JUNE 5, 2017



North America’s shortest international flight cleared for takeoff in Washington state

Paige Cornwell, June 2, 2017, Seattle Times

North America’s shortest scheduled international flight — less than 20 minutes — will soon take off daily from Friday Harbor Airport and land in Victoria, Canada.

Friday Harbor, on San Juan Island, and Victoria, on Vancouver Island, are only 20 miles from each other but separated by a strait and an international border. Travelers’ options have been limited to driving, taking a seasonal ferry or chartering a plane.

It was the long travel time and cost that made Rick Hughes start asking questions about an easier route. Years ago, the San Juan County Council member wanted a nice Valentines’ Day getaway to Victoria for himself and his wife. But the ferry from Friday Harbor to Sidney, B.C., which takes an hour and 15 minutes, doesn’t run during the winter. Driving would take a full day. Charter flights cost between $300 and $700.

Read more here:  http://www.seattletimes.com/business/boeing-aerospace/north-americas-shortest-international-flight-cleared-for-takeoff-in-washington-state/




Sunnyside Community Hospital gets sizable funding for construction of new facility

Ariella Toren, June 3, 2017, KIMAtv.com

Sunnyside Community Hospital is one of several projects that recently received significant funding from the Washington State Community Economic Revitalization Board (CERB).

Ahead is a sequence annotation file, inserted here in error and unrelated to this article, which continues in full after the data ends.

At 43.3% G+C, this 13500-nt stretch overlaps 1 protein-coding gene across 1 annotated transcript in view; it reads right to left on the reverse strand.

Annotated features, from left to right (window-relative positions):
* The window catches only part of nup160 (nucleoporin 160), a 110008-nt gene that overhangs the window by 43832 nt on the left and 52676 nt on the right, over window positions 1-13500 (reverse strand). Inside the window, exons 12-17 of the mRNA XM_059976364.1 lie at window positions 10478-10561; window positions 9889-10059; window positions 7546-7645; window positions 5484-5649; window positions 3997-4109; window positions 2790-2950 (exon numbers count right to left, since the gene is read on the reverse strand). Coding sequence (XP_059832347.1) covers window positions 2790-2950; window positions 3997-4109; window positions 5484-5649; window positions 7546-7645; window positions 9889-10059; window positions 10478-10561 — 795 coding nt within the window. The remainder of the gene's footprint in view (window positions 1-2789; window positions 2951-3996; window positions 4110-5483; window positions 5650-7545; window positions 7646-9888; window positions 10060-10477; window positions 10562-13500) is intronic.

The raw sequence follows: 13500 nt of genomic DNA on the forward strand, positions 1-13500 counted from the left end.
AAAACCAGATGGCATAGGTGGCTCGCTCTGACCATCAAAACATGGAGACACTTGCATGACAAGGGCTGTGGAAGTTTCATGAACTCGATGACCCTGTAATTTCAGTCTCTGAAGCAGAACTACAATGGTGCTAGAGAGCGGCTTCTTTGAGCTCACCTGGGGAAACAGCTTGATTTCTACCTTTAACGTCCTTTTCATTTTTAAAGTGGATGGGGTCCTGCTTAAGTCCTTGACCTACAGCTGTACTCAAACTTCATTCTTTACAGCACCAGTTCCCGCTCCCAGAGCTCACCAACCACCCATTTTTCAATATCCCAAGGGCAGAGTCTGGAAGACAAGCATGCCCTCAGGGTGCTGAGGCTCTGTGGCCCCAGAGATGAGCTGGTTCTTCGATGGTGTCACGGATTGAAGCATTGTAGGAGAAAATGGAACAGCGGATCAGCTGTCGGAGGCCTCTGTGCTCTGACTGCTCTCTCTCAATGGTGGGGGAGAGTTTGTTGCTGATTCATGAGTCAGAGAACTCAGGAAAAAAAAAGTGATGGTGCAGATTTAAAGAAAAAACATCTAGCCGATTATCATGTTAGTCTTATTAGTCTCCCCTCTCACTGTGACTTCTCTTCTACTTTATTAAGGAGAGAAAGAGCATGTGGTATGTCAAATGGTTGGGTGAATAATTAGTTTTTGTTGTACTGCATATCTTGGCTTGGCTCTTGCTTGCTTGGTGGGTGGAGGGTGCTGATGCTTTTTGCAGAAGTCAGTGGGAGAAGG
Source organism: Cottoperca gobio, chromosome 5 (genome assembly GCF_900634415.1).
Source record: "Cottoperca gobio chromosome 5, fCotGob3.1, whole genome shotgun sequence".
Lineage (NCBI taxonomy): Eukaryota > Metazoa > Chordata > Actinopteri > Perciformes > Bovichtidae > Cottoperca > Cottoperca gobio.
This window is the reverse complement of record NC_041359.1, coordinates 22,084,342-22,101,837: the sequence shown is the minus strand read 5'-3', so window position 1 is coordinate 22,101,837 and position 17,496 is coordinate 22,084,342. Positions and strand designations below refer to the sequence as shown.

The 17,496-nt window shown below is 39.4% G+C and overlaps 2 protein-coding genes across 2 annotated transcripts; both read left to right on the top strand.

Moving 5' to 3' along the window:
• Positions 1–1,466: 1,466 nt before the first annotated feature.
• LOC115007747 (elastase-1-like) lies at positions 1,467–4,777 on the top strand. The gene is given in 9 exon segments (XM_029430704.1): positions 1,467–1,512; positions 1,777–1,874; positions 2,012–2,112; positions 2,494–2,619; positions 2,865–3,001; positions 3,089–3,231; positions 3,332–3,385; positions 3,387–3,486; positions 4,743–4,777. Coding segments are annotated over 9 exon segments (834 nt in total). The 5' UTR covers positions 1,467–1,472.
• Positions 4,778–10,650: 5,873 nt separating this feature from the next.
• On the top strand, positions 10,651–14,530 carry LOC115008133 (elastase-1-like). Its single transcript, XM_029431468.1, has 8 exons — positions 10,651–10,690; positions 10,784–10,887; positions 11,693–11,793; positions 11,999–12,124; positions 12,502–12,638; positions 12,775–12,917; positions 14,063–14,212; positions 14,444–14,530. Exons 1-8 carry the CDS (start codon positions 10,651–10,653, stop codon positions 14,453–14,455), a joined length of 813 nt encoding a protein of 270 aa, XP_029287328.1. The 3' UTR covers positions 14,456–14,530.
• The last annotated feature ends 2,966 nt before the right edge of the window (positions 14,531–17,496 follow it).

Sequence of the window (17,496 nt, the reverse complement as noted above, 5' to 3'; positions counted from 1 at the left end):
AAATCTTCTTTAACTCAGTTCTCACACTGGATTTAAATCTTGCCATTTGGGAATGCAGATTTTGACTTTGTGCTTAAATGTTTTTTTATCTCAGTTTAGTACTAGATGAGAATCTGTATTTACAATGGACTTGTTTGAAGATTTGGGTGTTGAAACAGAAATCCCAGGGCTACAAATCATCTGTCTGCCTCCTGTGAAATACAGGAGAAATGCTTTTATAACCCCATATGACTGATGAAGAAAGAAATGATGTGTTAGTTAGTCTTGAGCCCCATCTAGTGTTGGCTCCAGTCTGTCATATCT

Almost $5 million was awarded to nine counties for grants and low-interest loans for public infrastructure development and local economic studies.

The hospital was given a $2 million loan while the Port of Sunnyside received a $41,250 grant.

Read more here:  http://kimatv.com/news/local/sunnyside-community-hospital-gets-sizable-funding-for-construction-of-new-facility



New Anacortes-built trawler could be grounded by old law, endangering two local firms

Kara Carlson, June 3, 2017, The Seattle Times

The largest, most modern American-made trawler built in nearly three decades may be barred from fishing in U.S. waters, with financial repercussions to its local builder and buyer “so draconian that neither company may survive.”

That’s the scenario painted by the law firm that Anacortes shipyard Dakota Creek Industries has hired to seek a rare waiver from a century-old law called the Jones Act, which they acknowledge wasn’t properly followed when the shipyard began building the state-of-the art, $75 million vessel America’s Finest.

The shipyard’s mistake — using too much foreign steel that was modified before coming into the U.S. — could mean the advanced ship must be sold abroad at a big loss.

Read more here:  http://www.seattletimes.com/business/local-business/new-anacortes-built-trawler-could-be-grounded-by-old-law-endangering-two-local-firms/




Port of Ilahee hopes to acquire abandoned property

Terryl Asla, June 1, 2017, Kitsap Daily News

The Port of Illahee is moving closer to acquiring the abandoned store at 5507 Illahee Road near the Illahee dock.

If successful, the port district hopes to turn it into a community center and additional parking for the dock.

“Maybe with a coffee shop or small convenience store,” Port Commissioner James Aho said.

Read more here:  http://www.kitsapdailynews.com/news/port-of-illahee-hopes-to-acquire-abandoned-property/


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